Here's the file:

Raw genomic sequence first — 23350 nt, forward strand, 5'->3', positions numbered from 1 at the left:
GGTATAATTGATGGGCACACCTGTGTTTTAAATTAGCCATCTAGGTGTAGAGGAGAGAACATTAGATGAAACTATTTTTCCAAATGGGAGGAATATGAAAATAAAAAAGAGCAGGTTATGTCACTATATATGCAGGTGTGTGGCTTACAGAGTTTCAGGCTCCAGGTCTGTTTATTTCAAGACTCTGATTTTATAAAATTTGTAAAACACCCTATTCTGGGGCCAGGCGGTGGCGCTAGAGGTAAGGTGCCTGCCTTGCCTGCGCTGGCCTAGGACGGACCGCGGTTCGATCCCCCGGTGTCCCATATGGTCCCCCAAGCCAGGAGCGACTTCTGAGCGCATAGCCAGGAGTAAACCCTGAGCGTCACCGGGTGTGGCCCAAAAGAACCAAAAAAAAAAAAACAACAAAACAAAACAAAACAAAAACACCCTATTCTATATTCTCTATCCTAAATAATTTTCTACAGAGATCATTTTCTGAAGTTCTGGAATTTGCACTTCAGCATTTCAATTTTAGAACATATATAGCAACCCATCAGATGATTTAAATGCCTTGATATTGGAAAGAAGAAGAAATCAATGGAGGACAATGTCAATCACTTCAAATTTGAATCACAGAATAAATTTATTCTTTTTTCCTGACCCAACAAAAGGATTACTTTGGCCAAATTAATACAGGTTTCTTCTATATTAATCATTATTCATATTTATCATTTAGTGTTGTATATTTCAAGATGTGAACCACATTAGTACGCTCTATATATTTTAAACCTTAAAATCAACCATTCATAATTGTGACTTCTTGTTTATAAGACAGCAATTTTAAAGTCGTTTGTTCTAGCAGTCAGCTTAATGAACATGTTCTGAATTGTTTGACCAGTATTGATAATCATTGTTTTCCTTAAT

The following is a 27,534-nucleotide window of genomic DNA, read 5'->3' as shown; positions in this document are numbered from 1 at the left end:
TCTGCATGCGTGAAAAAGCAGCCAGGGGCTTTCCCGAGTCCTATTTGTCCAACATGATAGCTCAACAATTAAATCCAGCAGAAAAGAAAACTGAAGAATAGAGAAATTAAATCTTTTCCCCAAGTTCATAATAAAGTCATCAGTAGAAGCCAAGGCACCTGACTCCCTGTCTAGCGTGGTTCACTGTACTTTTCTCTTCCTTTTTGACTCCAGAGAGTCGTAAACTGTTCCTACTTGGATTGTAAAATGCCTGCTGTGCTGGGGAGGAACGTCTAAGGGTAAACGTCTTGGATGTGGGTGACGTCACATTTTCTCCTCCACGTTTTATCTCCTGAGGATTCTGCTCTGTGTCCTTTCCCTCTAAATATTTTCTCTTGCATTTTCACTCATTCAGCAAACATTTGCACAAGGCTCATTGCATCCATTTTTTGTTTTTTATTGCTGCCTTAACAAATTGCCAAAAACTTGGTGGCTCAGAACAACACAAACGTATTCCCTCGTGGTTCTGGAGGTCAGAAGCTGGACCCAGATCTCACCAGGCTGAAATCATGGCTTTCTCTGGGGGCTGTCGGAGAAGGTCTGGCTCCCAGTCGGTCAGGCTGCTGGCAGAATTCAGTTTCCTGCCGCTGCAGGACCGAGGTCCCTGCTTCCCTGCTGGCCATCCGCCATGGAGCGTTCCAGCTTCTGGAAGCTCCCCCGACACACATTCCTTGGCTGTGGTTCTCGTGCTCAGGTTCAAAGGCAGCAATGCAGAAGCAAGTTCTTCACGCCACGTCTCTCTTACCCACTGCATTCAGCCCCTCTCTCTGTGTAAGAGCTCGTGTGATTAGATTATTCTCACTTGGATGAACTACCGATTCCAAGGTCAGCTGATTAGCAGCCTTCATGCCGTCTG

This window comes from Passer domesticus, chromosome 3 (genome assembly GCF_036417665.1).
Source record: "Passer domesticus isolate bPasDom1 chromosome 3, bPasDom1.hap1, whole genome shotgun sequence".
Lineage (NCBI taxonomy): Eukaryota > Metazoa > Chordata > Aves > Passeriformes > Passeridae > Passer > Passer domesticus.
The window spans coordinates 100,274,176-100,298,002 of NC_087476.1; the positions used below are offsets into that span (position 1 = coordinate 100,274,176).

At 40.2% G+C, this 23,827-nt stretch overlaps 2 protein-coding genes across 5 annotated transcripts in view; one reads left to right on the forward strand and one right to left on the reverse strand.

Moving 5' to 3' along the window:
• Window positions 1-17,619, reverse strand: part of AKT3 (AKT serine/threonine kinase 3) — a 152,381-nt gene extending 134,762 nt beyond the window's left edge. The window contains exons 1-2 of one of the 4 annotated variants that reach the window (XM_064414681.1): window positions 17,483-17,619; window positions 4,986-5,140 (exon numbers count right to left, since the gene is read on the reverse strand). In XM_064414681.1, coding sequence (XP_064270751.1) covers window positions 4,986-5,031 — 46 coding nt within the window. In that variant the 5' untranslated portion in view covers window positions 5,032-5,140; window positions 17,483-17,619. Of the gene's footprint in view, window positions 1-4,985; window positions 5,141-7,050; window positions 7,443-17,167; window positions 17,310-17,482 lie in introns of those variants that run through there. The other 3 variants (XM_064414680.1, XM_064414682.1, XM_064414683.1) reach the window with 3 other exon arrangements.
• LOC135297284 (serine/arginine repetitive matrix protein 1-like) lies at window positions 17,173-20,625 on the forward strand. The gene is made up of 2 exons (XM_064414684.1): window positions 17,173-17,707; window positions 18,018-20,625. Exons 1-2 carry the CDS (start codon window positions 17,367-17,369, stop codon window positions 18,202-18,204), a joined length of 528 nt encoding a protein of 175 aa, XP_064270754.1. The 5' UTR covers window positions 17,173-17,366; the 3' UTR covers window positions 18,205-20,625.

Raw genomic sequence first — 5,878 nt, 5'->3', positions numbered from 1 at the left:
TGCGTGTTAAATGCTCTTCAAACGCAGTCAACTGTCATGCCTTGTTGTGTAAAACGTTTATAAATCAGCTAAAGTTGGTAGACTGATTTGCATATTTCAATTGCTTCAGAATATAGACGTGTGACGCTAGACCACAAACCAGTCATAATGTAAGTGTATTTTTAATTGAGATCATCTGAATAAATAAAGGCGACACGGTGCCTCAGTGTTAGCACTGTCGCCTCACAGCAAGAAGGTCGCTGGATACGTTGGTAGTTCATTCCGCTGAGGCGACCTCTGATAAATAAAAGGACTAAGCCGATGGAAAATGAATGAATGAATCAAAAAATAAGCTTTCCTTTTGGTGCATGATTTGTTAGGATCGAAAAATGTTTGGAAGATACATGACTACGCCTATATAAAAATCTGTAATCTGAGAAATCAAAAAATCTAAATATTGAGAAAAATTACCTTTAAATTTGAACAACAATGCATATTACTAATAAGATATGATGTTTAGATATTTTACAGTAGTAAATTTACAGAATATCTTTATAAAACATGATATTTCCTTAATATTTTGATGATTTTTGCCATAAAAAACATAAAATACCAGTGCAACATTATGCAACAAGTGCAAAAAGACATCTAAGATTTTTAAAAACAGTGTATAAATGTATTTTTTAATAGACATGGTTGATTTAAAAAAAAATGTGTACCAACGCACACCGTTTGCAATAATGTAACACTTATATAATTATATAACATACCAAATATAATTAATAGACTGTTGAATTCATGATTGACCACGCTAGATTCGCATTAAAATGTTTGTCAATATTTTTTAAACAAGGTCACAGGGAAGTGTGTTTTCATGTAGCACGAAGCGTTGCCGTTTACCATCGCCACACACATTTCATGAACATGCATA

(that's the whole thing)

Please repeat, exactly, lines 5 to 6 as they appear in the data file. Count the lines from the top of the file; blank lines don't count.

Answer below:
This window comes from Passer domesticus, chromosome 3 (genome assembly GCF_036417665.1).
Source record: "Passer domesticus isolate bPasDom1 chromosome 3, bPasDom1.hap1, whole genome shotgun sequence".